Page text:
Forty-three Caldwell University nursing students received their clinical white coats at a ceremony Aug. 31 on campus. The students, who are beginning their clinical studies this fall, were recognized for their future work in humanistic, patient-centered care.
They were cloaked in their jackets by faculty members and received commemorative lapel pins donated by the Arnold P. Gold Foundation from the senior nursing students. They recited the nursing white-coat oath, pledging to accept the responsibilities that embody the nursing profession including the primary importance of considering the welfare of humanity and the relief of suffering.
The pilot program was made possible by a grant from the Arnold P. Gold Foundation and the American Association of Colleges of Nursing. “We were delighted to be selected for this prestigious program, and we look forward to holding this joy-filled celebration each year,” said Dr. Theodora Sirota, associate professor and interim director of the Department of Nursing.
“This ceremony signifies the beginning of your journey to become a nurse,” said Dr. Barbara Chesler, vice president of academic affairs. “It symbolizes becoming a professional—one who has compassion and is trustworthy.”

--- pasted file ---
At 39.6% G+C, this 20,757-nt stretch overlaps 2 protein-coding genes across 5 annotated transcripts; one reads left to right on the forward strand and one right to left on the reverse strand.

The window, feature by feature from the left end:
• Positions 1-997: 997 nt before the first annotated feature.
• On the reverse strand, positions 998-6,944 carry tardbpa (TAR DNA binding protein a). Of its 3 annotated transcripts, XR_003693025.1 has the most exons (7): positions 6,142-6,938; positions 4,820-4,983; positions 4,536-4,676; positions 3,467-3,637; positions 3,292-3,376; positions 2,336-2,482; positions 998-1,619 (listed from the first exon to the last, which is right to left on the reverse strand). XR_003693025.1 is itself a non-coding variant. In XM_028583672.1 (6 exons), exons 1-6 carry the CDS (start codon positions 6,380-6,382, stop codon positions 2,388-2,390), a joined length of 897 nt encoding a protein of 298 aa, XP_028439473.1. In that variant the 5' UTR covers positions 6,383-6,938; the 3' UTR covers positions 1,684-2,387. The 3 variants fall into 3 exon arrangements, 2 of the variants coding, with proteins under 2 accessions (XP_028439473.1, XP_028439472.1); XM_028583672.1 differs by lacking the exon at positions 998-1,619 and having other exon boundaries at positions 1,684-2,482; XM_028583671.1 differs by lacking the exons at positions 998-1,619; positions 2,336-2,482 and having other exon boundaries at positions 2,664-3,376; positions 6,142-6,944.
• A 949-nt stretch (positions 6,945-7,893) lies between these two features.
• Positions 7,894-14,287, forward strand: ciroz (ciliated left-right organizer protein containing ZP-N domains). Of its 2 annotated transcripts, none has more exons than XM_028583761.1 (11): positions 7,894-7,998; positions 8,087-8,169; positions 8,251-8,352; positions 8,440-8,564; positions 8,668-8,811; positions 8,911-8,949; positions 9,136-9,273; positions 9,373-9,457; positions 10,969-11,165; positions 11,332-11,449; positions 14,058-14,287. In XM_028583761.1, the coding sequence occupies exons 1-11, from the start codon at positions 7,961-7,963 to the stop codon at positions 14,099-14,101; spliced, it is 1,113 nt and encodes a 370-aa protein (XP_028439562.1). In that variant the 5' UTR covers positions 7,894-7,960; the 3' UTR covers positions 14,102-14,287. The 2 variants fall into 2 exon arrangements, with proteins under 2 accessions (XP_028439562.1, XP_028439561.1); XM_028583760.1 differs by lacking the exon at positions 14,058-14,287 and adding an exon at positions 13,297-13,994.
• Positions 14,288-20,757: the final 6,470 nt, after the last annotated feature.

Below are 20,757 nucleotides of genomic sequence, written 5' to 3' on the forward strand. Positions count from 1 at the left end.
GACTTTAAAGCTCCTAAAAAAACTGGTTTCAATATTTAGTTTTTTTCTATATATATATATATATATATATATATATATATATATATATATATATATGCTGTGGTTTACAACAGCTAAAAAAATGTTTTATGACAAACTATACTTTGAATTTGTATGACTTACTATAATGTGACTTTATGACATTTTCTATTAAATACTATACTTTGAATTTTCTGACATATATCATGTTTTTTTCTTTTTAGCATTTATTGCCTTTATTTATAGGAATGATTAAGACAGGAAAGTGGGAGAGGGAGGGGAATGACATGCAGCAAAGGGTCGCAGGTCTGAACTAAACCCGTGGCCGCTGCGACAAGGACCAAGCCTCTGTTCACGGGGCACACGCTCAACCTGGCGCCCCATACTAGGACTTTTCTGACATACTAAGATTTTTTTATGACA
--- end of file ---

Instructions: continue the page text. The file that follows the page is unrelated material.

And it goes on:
Caldwell University “values the dignity of each individual person,” said President Nancy Blattner. The university prides itself on educating students to contributing to a just society. Part of that mission, she said, consists of educating students in the helping professions such as nursing and how to be caring and compassionate toward those with whom they interact. “Never is this more important than during a time of illness or medical crisis … As future graduates of Caldwell University’s Nursing program I have every confidence that you will be those compassionate caregivers.”
The keynote address was given by Dr. Mildred Ortu Kowalski, nurse researcher at Morristown Medical Center, Atlantic Health System, who said the white coat means students have academically “earned the privilege” of wearing it. “It is not enough to look like a nurse. You must also strive to act professionally, to provide care compassionately and to think critically like a nurse.”
Julie Andrews, president of the Nursing Honor Society, challenged the students to aspire to be in the upper one third of their class and to make a difference where their voices could be collectively heard.
Nicole Grandeza, president of the Student Nurses Association, encouraged the students to join the group. “Our goal is to aid in the development of the whole person, including his/her professional role and his/her responsibility for health care of people in all walks of life.”
Chaplain Father Al Berner gave the benediction. Dr. Nan Childress Orchard, chair of the Music Department, provided the processional and recessional music.
The students who received their white coats are:
Oh, In Ju
Rivera Stier, Candida